The moon is a hot destination right now – especially for NASA, which wants to send people back to the lunar surface, but also for the private space industry. The most ambitious private lunar exploits are still many years away, but already three companies say they will launch small robotic moon landings in the next two years, intensifying a small space race.
So far no private entity has landed something successful on the moon. Only three government superpowers – the United States, China and Russia – have ever been able to gently touch vehicles on the moon's surface, and the Indian government may become fourth in September. Israeli non-governmental organization SpaceIL attempted to land the first private moon ship in April, but early engine shutdown caused the vehicle to crash into the moon's surface instead. This means the door is still open for one of these three companies to make the first private moon landing.
This Pittsburgh-based company first started as a team for the Google Lunar X Award competition, an international competition to send the first privately funded farmer to the moon, the race ended without a winner when none of the finalists did not start before the deadline of March 31, 2018. But many teams continued to aim for the moon, including the Astrobotic. (SpaceIL was also a team at the X Prize.)
Astrobotic's stated purpose is to open access to the moon. In general, if you want to place an instrument on the moon, Astrobotic will provide a picker to take it there. NASA has selected the company to be part of the space agency's Commercial Lunar Payload Program (CLPS), which is an initiative to send a small robotic spacecraft to the moon. Astrobotic is now tasked with sending up to 14 NASA payloads to the lunar surface on the first flight of a six-foot Peregrine high-altitude lander. The vehicle will also carry payloads for other customers around the world.
On August 19, Astrobotic announced that it was traveling to Peregrina. The future Vulcan Centaur rocket of the United Launch Alliance will launch Peregrine space into space sometime in 2021. In fact, it will be the first volcanic centaur flight currently under development. While this is an exciting moment for both companies to look forward to, the timing can always change with each new rocket. Plus, ULA is drawing on the Vulcan design from its current rockets that could help keep things going. We'll see if the date is in the coming months.
Another former Google Lunar X competitor, ispace, is a private organization based in Japan with great ambitions for the moon. The company outlined a long-term vision for creating a sustainable lunar city that uses water, minerals and other materials scraped by the moon. The ambitious dream is called Moon Valley, and space theorizes that it can be fulfilled by 2040.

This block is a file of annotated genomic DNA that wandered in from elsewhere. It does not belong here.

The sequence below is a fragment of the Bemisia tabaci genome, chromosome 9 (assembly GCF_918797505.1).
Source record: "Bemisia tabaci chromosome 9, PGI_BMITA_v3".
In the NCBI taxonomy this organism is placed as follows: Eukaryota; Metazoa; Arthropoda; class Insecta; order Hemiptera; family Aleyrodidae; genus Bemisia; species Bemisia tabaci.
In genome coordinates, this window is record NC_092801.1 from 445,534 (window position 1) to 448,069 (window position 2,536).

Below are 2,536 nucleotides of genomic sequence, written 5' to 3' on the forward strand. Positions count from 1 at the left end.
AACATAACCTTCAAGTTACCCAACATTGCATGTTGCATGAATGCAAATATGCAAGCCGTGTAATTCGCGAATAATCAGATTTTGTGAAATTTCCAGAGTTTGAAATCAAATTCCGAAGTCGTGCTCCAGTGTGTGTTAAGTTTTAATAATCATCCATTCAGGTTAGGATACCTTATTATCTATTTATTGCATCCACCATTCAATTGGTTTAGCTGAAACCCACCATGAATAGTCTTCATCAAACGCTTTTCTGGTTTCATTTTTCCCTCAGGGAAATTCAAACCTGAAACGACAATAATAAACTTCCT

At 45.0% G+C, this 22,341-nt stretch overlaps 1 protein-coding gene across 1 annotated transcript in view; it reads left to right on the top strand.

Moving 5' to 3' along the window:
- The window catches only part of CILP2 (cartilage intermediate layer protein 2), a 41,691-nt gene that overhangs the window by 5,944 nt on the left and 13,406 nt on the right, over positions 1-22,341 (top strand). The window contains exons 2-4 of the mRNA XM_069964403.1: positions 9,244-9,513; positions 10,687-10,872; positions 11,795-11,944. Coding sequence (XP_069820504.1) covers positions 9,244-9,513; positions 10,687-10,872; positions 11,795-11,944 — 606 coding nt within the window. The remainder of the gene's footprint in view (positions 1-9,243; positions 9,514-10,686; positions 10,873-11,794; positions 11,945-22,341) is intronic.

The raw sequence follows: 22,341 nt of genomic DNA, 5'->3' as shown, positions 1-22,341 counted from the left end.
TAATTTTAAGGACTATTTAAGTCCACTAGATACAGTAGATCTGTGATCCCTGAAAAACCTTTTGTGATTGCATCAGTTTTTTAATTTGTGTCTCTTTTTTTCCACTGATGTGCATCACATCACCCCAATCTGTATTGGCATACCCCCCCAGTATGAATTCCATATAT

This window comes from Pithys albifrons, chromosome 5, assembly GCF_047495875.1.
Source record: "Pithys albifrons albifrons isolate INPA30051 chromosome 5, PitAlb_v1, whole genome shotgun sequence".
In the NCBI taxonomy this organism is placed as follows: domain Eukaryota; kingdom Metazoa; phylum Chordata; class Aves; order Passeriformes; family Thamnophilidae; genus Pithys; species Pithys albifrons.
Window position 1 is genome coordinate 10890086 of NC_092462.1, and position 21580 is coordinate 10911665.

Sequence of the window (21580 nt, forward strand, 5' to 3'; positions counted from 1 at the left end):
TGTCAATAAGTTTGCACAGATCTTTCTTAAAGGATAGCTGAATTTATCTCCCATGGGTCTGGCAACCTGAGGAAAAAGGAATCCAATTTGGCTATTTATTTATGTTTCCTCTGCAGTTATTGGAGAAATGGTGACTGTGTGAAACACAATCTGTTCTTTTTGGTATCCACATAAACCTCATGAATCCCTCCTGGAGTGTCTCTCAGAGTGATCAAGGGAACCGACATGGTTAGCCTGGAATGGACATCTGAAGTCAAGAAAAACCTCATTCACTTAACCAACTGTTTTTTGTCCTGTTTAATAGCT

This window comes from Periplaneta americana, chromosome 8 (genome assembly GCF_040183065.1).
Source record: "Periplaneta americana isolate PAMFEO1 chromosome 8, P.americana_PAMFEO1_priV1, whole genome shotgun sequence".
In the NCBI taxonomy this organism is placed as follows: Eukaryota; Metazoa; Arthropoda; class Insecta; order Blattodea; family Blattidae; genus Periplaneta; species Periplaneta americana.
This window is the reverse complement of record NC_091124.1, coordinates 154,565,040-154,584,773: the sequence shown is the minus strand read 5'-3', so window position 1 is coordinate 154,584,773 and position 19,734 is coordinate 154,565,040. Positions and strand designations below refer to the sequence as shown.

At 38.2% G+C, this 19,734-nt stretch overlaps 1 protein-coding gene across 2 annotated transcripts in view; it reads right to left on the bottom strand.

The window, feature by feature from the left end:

To realize this dream, the company is developing a series of landscapes and rovers to explore the moon's surface and the team has already contracted two fields SpaceX's Falcon 9 rocket for its first flights in the 2020s. The ispace plan initially required the launch of a spacecraft to orbit the moon on the first Falcon 9 flight in 2020, followed by a landing / rover van on the second flight in 2021.
But a little upset, ispace announced on August 22 that it decided to completely skip the orbit mission because of "dramatic market acceleration and growing demand for lunar exploration around the world." Instead, the first flight of The Falcon 9 will include a lander from a Japanese company and will fly in 2021. The second flight will include a lander and rover, and now it will fly in 2023.
which can always affect the schedule. "Moving forward, ispace will respond to the need to develop landing facilities in this new timeframe, as well as secure a contract with an earth station to operate the lunar lander from Earth, build a mission control center and draw up plans for training and operations for ground mission operations, "the company says in a statement on the change.
Intuitive Machines may not have participated in the Google Lunar X Prize Competition, but a Houston-based company may praise is founding former NASA Engineers, giving decades of space flight experience to the team, NASA also selected intuitive machines as part of the first round of the CLPS program and wants the company to bring up to five of the space agency's payloads to the moon. is a Nova-C intuitive machine launcher scheduled to be launched on a SpaceX Falcon 9 rocket in 2021.
None of these companies have launched anything yet, so there are still plenty of ways to get around before the moon is visible. But at the moment, all three teams are neck and neck, which means that the next few years will be an interesting time to watch this moon fight unfold.